The gameplay in Battlefield 2042 is breathtaking — but a bit too safe.
Inverse previewed four minutes of gameplay and a short presentation on Battlefield 2042 ahead of E3 2021. It aims to be a gaming experience that hopes to generate viral clips where players scream, “I cannot believe that happened!” It’s the perfect game to excitedly share in a conversation at dinner, but the minute-to-minute gameplay seems bogged down by trends and a need to play it safe.
Battlefield 2042 certainly checks all the boxes of a Battlefield game, but the gameplay is worrisome. One scene showed off an in-game disaster, which can change depending on the map that you’re playing on. In this case, it was a tornado. Tanks were being flung left and right, landing in front of players, making an absolute mess. The scene was breathtaking in terms of scale. How long will that feeling last? The twister is an uncontrollable disaster, but it also seems to be a scripted event that’s bound to happen every match.
A disaster seems to happen in every match, randomly. Placing the bulk of Battlefield 2042’s appeal on these randomized events is worrisome. Each map seems to have its own unique scripted disaster. While they look great, what happens a month after the game goes live and the novelty wears off? Once everyone knows that a disaster will come at some point in the match, how will they not grow numb to it?
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Battlefield 2042’s other gameplay elements have increased customization. Using the new Plus System, you can change your weapon attachments on the fly. This means you can add a scope to your gun as the situation calls for it or switch that out for a silencer. Again, this likely is done to help create iconic moments that can be discussed over a steak dinner. It would be so cool to say how you went through three attachments to take out a squad of enemies.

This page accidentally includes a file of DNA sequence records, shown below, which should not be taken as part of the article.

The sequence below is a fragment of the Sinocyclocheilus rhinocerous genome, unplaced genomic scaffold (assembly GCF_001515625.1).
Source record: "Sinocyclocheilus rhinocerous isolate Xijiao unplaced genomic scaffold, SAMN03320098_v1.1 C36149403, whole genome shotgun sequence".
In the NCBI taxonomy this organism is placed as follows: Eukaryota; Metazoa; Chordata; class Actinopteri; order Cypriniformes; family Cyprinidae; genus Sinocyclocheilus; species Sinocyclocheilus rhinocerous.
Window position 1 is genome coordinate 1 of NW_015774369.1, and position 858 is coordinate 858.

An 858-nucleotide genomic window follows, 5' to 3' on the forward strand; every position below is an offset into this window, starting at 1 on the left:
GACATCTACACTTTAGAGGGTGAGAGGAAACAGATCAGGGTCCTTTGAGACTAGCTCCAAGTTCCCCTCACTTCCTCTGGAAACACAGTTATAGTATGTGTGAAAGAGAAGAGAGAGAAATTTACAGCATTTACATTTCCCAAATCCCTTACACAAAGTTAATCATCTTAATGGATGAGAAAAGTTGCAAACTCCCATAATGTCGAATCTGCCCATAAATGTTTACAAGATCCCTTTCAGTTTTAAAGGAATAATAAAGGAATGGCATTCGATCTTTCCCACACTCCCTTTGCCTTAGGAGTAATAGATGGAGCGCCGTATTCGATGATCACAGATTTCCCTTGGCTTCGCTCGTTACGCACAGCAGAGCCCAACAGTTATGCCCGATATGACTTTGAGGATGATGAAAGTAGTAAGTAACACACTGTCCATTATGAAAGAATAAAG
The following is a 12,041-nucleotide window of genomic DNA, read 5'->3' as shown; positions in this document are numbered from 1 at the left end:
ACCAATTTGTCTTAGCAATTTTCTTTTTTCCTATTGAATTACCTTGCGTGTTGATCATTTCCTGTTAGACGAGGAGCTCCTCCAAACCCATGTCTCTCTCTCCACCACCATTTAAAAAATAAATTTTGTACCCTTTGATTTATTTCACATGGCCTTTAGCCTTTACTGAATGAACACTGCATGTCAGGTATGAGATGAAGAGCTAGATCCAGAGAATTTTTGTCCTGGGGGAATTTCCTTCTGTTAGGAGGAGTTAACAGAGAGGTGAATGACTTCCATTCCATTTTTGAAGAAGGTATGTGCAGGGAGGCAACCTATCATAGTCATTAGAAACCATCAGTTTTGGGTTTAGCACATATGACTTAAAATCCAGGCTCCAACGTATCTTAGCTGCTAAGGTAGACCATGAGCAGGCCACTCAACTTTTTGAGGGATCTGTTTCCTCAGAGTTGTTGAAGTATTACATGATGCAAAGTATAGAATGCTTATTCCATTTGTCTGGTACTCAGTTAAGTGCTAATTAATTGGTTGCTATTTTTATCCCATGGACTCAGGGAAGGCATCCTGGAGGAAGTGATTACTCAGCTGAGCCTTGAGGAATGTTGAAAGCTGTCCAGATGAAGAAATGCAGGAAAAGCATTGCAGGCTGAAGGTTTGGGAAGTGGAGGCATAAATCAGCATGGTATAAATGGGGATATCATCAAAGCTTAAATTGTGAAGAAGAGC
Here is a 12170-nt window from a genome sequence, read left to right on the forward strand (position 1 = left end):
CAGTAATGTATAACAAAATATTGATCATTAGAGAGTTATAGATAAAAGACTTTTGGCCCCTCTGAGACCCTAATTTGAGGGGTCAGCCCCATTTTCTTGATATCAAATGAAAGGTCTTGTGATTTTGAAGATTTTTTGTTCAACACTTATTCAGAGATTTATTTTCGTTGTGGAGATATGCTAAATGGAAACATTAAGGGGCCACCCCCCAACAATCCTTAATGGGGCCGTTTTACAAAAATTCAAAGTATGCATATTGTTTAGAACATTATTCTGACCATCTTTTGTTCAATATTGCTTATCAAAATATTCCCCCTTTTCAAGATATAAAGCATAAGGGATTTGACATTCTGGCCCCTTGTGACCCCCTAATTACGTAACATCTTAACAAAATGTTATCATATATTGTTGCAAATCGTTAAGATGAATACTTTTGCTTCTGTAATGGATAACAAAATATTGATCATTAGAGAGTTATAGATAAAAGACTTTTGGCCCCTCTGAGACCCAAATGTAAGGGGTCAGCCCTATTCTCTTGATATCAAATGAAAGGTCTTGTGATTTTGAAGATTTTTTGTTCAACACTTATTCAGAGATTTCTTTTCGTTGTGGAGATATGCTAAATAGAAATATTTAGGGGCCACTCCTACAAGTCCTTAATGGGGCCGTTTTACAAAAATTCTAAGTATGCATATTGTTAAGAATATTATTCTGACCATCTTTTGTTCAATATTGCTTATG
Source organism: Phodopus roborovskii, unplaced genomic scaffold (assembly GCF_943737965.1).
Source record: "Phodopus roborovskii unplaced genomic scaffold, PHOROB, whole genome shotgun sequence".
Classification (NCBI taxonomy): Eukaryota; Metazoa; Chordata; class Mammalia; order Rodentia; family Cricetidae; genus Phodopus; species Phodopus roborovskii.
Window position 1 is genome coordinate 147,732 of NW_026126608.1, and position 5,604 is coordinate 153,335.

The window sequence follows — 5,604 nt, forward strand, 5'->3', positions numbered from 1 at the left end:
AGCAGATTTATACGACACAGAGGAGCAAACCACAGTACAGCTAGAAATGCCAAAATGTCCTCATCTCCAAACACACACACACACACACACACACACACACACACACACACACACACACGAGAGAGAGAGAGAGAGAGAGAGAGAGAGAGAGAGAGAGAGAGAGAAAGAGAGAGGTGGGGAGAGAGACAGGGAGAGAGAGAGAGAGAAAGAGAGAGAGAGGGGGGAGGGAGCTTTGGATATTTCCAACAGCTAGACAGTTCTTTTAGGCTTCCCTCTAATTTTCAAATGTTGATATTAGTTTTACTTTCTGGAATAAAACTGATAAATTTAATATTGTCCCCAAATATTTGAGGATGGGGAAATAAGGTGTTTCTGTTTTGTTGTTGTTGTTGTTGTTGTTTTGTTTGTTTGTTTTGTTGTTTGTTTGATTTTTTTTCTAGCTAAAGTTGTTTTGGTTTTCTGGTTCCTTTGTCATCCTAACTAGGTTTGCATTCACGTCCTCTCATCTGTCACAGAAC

Being cinematic is all well and good, but Battlefield 2042 feels like it’s forcing the “Only in Battlefield” moments to happen. Perhaps by placing an ATV in a specific area or by allowing players to summon tanks, Battlefield 2042 feels like EA DICE’s impression of what people want from the series, but it doesn’t feel especially true to the series itself.
Ironically, the cinematic moments make Battlefield 2042 feel more generic. Every shooter has the potential to be cinematic and destructive. Battlefield 2042 just has a larger budget, and developers seem to have confused scale with quality.
Battlefield 2042 should be fun to play, but it might not feel like Battlefield.
What made previous Battlefield games appealing was the adherence to an interesting environment above all else and putting players into settings you couldn’t find in other shooters. There was a strategy to your actions. The rampant destruction around the map was a direct result of player choice rather than something that happened on a schedule. There was satisfaction in setting C4 charges beneath the base of a building and detonating them to wipe out an enemy squad.
Battlefield 2042 is going to be a massive game, but it lacks choice where it matters and provides too much choice where it’s unnecessary. While customization is great, I don’t need to change my weapon on the fly. A scheduled disaster shaking up the game looks incredible in a screenshot, but it might wind up feeling boring and tedious before long.
Battlefield 2042 will make for fantastic wallpapers, but might not gain the same affections that its predecessors did. Things could always change depending on the final product, but that remains to be seen.